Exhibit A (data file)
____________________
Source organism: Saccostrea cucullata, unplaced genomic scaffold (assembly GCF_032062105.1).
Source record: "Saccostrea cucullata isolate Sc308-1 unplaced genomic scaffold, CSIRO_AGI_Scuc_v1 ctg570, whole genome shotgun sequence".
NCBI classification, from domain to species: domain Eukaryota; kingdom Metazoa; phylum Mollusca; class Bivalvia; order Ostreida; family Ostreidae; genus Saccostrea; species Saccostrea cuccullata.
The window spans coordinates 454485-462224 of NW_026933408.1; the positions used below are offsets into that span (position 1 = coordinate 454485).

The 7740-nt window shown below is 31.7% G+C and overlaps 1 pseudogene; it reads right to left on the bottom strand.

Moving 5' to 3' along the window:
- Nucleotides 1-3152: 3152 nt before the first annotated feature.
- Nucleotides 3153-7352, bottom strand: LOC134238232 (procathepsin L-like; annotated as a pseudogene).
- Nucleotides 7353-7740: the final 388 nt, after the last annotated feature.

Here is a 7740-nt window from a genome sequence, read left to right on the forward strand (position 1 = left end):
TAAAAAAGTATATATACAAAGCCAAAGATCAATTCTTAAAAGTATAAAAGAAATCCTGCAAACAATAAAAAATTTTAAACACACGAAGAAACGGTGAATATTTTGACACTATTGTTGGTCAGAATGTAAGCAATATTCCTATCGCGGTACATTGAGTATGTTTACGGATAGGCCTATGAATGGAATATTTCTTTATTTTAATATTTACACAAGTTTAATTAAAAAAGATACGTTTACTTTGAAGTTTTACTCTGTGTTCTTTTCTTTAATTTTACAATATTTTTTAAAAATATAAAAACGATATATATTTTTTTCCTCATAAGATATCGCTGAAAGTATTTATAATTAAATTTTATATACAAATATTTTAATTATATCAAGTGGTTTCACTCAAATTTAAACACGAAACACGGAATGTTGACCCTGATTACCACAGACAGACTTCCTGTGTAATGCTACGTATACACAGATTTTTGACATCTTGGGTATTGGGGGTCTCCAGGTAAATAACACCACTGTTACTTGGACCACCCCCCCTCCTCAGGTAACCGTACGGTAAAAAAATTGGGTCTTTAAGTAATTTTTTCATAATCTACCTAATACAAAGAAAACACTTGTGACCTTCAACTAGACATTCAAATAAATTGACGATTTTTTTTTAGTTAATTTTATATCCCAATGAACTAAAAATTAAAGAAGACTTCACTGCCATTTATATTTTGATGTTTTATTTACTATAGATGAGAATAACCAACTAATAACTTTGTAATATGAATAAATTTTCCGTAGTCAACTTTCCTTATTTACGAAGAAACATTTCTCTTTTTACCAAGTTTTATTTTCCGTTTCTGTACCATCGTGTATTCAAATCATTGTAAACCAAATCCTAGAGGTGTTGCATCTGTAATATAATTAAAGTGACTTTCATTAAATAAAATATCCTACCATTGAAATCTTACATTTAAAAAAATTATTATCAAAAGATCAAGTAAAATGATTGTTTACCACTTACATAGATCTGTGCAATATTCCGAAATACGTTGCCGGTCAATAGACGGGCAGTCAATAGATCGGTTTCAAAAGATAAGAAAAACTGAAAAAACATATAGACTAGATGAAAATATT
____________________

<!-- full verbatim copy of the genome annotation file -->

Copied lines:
Source organism: Saccostrea cucullata, unplaced genomic scaffold (assembly GCF_032062105.1).
Source record: "Saccostrea cucullata isolate Sc308-1 unplaced genomic scaffold, CSIRO_AGI_Scuc_v1 ctg570, whole genome shotgun sequence".
NCBI classification, from domain to species: domain Eukaryota; kingdom Metazoa; phylum Mollusca; class Bivalvia; order Ostreida; family Ostreidae; genus Saccostrea; species Saccostrea cuccullata.
The window spans coordinates 454485-462224 of NW_026933408.1; the positions used below are offsets into that span (position 1 = coordinate 454485).

The 7740-nt window shown below is 31.7% G+C and overlaps 1 pseudogene; it reads right to left on the bottom strand.

Moving 5' to 3' along the window:
- Nucleotides 1-3152: 3152 nt before the first annotated feature.
- Nucleotides 3153-7352, bottom strand: LOC134238232 (procathepsin L-like; annotated as a pseudogene).
- Nucleotides 7353-7740: the final 388 nt, after the last annotated feature.

Here is a 7740-nt window from a genome sequence, read left to right on the forward strand (position 1 = left end):
TAAAAAAGTATATATACAAAGCCAAAGATCAATTCTTAAAAGTATAAAAGAAATCCTGCAAACAATAAAAAATTTTAAACACACGAAGAAACGGTGAATATTTTGACACTATTGTTGGTCAGAATGTAAGCAATATTCCTATCGCGGTACATTGAGTATGTTTACGGATAGGCCTATGAATGGAATATTTCTTTATTTTAATATTTACACAAGTTTAATTAAAAAAGATACGTTTACTTTGAAGTTTTACTCTGTGTTCTTTTCTTTAATTTTACAATATTTTTTAAAAATATAAAAACGATATATATTTTTTTCCTCATAAGATATCGCTGAAAGTATTTATAATTAAATTTTATATACAAATATTTTAATTATATCAAGTGGTTTCACTCAAATTTAAACACGAAACACGGAATGTTGACCCTGATTACCACAGACAGACTTCCTGTGTAATGCTACGTATACACAGATTTTTGACATCTTGGGTATTGGGGGTCTCCAGGTAAATAACACCACTGTTACTTGGACCACCCCCCCTCCTCAGGTAACCGTACGGTAAAAAAATTGGGTCTTTAAGTAATTTTTTCATAATCTACCTAATACAAAGAAAACACTTGTGACCTTCAACTAGACATTCAAATAAATTGACGATTTTTTTTTAGTTAATTTTATATCCCAATGAACTAAAAATTAAAGAAGACTTCACTGCCATTTATATTTTGATGTTTTATTTACTATAGATGAGAATAACCAACTAATAACTTTGTAATATGAATAAATTTTCCGTAGTCAACTTTCCTTATTTACGAAGAAACATTTCTCTTTTTACCAAGTTTTATTTTCCGTTTCTGTACCATCGTGTATTCAAATCATTGTAAACCAAATCCTAGAGGTGTTGCATCTGTAATATAATTAAAGTGACTTTCATTAAATAAAATATCCTACCATTGAAATCTTACATTTAAAAAAATTATTATCAAAAGATCAAGTAAAATGATTGTTTACCACTTACATAGATCTGTGCAATATTCCGAAATACGTTGCCGGTCAATAGACGGGCAGTCAATAGATCGGTTTCAAAAGATAAGAAAAACTGAAAAAACATATAGACTAGATGAAAATATT